Graduate students in the Program for Ancient Philosophy belong to both Philosophy and Classical Studies, pursuing a PhD in the one they were originally admitted to and an MA in the other.

In addition, there are also students affiliated with the Program whose research centrally involves ancient philosophy and who are actively involved in our reading groups and colloquia, but who are just pursuing a PhD in one of the departments.

Justin Barney Fourth year
Classical Studies PhD, Philosophy MA


  • Epicureanism
  • Presocratic philosophy
  • Ancient theories of perception
  • Poetry & philosophy

I am from Seattle, WA and received a B.A. in Classics and an M.A. in Comparative Studies from Brigham Young University. My most recent work has focused on Philodemus’ theory of perception, as set forth in the Herculaneum papyri (PHerc. 19/698). I am also interested in pre-Socratic cosmology, the origins of Greek philosophy, and the tension between traditional poets and philosophers. When I can, I like to read papyri and old manuscripts.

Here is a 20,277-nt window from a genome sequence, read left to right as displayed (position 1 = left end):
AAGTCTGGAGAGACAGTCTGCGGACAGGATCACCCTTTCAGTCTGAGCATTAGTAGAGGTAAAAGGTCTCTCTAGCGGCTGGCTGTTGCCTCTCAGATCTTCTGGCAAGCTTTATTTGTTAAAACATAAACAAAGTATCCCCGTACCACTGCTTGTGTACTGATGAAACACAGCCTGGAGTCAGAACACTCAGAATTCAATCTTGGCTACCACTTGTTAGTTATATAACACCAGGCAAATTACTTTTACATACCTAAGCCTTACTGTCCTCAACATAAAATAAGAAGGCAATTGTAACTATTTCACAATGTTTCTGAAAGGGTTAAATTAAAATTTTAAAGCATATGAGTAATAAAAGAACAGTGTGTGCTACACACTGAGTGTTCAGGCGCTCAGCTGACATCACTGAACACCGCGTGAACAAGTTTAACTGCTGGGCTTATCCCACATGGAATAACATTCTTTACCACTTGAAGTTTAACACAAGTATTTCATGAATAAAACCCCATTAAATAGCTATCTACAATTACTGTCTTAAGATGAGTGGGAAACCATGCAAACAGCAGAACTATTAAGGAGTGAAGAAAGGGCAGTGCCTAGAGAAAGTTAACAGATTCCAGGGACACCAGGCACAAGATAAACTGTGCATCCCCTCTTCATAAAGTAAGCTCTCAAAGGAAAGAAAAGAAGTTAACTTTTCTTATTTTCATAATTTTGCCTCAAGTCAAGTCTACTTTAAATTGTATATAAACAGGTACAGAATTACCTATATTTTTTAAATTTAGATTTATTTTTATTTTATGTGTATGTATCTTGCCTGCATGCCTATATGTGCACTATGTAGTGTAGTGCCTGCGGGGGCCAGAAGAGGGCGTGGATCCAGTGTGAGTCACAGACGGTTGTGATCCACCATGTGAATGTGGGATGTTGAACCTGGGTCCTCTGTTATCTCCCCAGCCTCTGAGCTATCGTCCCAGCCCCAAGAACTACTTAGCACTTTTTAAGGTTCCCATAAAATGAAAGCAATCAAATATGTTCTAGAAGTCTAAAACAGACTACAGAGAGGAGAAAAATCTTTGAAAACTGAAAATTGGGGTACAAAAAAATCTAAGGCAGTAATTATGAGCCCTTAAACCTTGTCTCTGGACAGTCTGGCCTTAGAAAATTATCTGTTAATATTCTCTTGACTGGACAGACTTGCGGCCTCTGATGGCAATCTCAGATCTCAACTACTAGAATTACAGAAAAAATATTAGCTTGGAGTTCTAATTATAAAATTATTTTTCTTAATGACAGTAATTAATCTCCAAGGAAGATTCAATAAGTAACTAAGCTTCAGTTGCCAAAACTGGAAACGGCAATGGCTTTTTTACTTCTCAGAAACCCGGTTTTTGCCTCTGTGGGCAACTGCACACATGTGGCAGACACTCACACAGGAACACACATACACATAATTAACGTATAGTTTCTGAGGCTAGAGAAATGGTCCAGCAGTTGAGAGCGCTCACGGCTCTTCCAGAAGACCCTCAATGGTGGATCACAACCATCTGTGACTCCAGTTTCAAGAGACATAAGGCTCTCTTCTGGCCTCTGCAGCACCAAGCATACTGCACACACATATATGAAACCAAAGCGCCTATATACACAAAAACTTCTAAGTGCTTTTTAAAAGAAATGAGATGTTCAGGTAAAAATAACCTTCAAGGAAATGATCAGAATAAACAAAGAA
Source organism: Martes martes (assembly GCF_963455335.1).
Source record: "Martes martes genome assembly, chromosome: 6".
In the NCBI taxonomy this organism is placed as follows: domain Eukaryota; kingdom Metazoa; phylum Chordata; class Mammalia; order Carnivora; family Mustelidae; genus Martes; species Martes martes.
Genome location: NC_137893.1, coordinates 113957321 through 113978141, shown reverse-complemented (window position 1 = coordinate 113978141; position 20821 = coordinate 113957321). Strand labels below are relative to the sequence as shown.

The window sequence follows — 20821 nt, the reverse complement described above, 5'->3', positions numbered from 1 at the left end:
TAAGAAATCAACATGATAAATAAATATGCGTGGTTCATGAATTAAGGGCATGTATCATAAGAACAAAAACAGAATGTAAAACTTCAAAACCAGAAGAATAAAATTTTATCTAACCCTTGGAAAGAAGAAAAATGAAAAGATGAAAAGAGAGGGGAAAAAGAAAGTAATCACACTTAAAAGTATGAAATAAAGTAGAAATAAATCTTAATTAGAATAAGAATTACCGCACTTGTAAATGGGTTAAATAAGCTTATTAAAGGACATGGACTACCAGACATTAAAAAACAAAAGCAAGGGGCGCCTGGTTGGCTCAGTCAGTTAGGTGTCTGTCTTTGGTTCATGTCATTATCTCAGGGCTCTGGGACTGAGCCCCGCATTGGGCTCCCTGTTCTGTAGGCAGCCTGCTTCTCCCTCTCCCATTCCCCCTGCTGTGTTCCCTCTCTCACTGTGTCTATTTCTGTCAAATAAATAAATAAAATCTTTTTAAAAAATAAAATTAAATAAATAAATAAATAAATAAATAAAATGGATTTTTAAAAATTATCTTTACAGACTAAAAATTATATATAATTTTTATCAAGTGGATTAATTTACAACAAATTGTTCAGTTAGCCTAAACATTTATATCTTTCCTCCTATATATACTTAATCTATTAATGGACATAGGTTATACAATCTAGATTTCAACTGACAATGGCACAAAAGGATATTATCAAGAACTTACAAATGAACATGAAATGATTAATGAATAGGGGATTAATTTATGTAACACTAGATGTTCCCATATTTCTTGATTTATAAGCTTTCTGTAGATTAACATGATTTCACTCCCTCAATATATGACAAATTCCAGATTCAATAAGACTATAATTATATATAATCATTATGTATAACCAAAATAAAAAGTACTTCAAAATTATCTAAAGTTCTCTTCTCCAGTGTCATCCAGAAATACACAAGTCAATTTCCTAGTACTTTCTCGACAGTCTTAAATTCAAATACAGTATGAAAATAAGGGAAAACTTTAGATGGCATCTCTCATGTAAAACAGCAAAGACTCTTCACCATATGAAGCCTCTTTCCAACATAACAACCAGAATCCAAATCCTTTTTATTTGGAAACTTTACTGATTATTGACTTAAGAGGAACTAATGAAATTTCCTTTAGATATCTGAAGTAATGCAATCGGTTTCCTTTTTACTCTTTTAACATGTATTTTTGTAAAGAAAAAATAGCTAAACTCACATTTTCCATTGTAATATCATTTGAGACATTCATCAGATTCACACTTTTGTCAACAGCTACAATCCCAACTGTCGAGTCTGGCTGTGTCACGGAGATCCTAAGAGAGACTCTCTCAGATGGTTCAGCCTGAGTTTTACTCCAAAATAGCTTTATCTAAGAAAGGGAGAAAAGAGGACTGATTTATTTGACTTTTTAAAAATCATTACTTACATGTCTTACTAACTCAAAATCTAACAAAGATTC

Matteo Milesi Third year
Classical Studies PhD, Philosophy MA


  • Neoplatonism
  • Ancient Philosophical commentaries
  • Reception of Homer in the Platonist tradition
  • Allegory
  • The Derveni Papyrus

I am from Milan, Italy, and I received a BA in Classics from the “Università degli Studi di Milano” in 2014. I then earned an MA in Classics from the University of Durham (UK), with a dissertation on the political and ethical thought of the sophist and tyrant Critias.

Currently, my main interest is in Neoplatonic philosophers (especially Porphyry) and their hermeneutical practices. I am also interested in ancient political thought, and I am fascinated by the so-called “Derveni Papyrus”.

David Morphew Seventh year
Classical Studies PhD, Philosophy MA


  • Ancient Moral Psychology
  • Plato and Platonic Traditions
  • Hellenistic and Late Antique Philosophy
  • The Active and Contemplative Life in Ancient and Medieval Philosophy
  • Philosophy and Rhetoric